Rough Cut tells the story of three young film makers who travel to East Africa to document the Sudanese genocide in 2003. They are soon taken off-course, however, when they meet local Ugandans who are fighting for their own survival due to the vicious work of a warlord named Joseph Kony and his army who use child soldiers to commit some of their worst atrocities.
While the film makers are in Uganda, they meet not only local leaders who are trying to affect change, but also children who are fleeing the danger and trying to survive. They find children working together to survive and even making attempts to stay current with their school work. So moved, the film makers vow never to forget the story and to do all they can to help. The film they produce when they return to tell the story of their experience launched the Invisible Children movement.
In the years since the organization has begun, it has become a powerful change agent for both Ugandans impacted directly by the war and for young global activists who are working in the very real context of the conflict and its aftermath. Among the changes IC has affected are funding the construction of forty three new classroom buildings at various schools in the region, providing nearly 6000 scholarships for secondary, vocational, and college educations, building new radio towers that help to connect lost children to their families, and lobbying for legislation that provides military support and training for the Ugandan military in its efforts to oust Kony.
For a short video that gives an overview of Invisible Children's work, click here.
Today, Kony and his army, known as the Lord's Resistance Army, now hide, severely decimated, in the jungles of the Central African Republic and DR Congo, hovering at the fringes of survival, waiting for opportunity to reinvent themselves. Invisible Children, still heavily invested in rebuilding Northern Uganda, continues to be a force directly involved in efforts to capture Kony.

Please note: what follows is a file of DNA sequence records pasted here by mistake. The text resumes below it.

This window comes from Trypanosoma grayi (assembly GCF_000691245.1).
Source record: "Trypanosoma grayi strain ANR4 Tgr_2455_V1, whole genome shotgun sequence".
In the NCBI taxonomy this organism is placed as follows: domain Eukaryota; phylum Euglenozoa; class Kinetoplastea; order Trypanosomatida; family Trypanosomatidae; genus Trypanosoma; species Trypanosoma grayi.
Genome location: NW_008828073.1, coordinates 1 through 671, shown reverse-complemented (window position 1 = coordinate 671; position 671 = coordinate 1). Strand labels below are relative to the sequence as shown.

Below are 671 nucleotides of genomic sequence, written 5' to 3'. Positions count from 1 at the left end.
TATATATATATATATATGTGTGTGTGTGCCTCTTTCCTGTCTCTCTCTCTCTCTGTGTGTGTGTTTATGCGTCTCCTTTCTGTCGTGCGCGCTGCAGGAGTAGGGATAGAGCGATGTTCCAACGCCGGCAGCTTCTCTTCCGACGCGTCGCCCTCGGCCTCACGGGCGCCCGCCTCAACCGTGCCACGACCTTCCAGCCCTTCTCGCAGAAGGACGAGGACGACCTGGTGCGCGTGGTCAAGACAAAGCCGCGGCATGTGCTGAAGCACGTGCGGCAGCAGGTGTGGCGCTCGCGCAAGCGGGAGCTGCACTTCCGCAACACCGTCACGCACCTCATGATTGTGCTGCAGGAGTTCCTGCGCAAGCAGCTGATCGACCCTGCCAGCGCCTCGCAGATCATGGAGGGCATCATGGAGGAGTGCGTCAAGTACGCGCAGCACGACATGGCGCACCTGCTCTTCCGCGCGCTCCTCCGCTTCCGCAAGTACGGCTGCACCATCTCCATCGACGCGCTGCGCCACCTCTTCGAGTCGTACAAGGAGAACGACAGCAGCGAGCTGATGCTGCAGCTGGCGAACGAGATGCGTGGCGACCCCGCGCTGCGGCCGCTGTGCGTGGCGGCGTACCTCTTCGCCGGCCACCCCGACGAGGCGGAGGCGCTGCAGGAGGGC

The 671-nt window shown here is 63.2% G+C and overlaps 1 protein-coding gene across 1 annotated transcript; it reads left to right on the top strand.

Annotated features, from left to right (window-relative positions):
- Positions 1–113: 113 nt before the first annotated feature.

In the summer of 2013, I traveled to one of Invisible Children's summit events: The Fourth Estate. These events are designed to inspire young activists to not only support the on-going work of Invisible Children, but also to explore the work of other agents of change in many domains of social justice, global health, environmentalism, creativity, and education.
Four students and a parent accompanied me for the four day conference held on UCLA's campus. The experience was quite powerful. In the wake of the event, our school club was activated for its most successful season of fundraising. We collectively raised over $11,000, far surpassing any other year's efforts since I began leading student groups as a club advisor in 2005.
In March of 2014, I was invited by the organization to join a group of Invisible Children's prize-winning fundraiser activists, on a visit to Northern Uganda to see the programs that the organization has built over the past decade. I'll never forget the phone call, exactly where I was on my route to pick up my kids from school, or the feeling of being selected for the trip, a piece of magic. For a video that captures some of the excitement of being chosen, see IC's wacky "Give It Away Like Oprah."
The blog posts that follow were written during that extraordinary trip that took place in June of 2014.